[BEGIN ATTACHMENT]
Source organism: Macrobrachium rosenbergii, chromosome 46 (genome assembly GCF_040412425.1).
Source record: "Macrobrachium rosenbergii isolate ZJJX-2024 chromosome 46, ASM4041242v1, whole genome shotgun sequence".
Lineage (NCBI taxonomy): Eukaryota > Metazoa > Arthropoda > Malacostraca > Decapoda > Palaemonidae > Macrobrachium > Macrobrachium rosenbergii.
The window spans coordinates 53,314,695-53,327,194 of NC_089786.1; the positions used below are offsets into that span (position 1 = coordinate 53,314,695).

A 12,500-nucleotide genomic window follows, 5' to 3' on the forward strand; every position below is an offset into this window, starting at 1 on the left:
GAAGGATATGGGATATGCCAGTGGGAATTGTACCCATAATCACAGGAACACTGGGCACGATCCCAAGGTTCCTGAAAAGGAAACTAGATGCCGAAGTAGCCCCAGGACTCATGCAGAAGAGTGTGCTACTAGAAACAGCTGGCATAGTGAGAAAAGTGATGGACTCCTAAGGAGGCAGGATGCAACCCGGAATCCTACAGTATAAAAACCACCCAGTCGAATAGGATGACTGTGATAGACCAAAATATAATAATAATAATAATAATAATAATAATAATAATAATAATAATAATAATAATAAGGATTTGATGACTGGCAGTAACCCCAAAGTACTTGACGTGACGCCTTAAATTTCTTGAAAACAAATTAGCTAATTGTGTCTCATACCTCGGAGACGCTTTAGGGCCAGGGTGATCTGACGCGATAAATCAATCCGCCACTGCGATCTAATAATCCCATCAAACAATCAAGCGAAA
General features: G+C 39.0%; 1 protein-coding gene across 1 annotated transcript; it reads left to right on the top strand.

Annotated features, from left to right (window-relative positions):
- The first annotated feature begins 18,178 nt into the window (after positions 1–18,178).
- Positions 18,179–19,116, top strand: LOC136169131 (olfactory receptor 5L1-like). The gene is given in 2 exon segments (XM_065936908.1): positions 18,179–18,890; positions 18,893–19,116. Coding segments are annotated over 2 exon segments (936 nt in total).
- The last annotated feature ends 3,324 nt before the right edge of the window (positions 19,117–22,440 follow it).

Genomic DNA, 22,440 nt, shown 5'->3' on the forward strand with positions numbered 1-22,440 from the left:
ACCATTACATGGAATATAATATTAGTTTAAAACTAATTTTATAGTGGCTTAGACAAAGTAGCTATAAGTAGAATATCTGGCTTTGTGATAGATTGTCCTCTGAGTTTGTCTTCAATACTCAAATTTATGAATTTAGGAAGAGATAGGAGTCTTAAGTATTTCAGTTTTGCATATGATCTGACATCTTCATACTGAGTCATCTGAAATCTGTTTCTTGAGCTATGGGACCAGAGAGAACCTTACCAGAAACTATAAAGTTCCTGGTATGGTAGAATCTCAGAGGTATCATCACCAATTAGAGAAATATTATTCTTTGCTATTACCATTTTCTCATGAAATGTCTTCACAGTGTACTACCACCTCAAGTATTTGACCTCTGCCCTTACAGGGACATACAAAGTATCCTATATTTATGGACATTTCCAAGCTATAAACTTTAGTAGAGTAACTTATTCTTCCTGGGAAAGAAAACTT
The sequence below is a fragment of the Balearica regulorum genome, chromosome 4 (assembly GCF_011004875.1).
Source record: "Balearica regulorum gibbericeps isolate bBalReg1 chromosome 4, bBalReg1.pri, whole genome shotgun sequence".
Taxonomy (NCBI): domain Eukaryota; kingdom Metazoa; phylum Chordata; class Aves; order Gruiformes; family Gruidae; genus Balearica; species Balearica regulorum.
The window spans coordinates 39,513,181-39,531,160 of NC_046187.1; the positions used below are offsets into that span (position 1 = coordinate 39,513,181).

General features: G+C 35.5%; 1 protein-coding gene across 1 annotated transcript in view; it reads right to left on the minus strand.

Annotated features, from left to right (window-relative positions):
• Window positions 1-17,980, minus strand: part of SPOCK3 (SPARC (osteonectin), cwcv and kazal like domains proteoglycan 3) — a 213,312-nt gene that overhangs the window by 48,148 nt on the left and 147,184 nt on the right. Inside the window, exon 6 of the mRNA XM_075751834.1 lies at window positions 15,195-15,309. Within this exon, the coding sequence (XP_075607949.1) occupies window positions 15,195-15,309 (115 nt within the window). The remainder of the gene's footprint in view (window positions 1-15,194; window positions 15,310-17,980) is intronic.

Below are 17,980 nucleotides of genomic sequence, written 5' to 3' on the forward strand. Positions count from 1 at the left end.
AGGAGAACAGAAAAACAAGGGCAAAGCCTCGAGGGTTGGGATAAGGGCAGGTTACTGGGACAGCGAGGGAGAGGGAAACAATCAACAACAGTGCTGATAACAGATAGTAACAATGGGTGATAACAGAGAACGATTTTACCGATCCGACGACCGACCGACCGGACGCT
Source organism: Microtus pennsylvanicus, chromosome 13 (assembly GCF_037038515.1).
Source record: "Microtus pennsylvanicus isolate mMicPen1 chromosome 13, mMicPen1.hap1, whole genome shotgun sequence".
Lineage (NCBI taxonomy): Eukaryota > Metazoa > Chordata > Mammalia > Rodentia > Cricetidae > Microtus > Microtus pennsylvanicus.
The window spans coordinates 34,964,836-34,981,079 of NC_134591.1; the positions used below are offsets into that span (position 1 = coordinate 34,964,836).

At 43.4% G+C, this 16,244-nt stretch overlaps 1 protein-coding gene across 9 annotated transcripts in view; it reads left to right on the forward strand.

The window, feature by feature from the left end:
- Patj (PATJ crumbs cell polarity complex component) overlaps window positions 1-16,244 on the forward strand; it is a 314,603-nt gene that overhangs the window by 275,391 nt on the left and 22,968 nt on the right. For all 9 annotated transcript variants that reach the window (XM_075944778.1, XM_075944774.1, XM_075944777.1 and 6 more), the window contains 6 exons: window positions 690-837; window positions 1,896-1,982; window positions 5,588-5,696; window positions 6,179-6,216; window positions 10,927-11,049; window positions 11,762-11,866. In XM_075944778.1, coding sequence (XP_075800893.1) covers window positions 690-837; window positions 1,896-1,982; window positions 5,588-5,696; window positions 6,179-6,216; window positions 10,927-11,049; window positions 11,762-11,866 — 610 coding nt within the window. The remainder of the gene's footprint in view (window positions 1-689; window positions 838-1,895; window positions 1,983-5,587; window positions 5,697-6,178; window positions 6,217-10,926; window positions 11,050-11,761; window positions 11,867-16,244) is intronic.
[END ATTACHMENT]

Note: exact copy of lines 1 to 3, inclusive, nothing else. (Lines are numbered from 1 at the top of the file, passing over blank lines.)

Source organism: Macrobrachium rosenbergii, chromosome 46 (genome assembly GCF_040412425.1).
Source record: "Macrobrachium rosenbergii isolate ZJJX-2024 chromosome 46, ASM4041242v1, whole genome shotgun sequence".
Lineage (NCBI taxonomy): Eukaryota > Metazoa > Arthropoda > Malacostraca > Decapoda > Palaemonidae > Macrobrachium > Macrobrachium rosenbergii.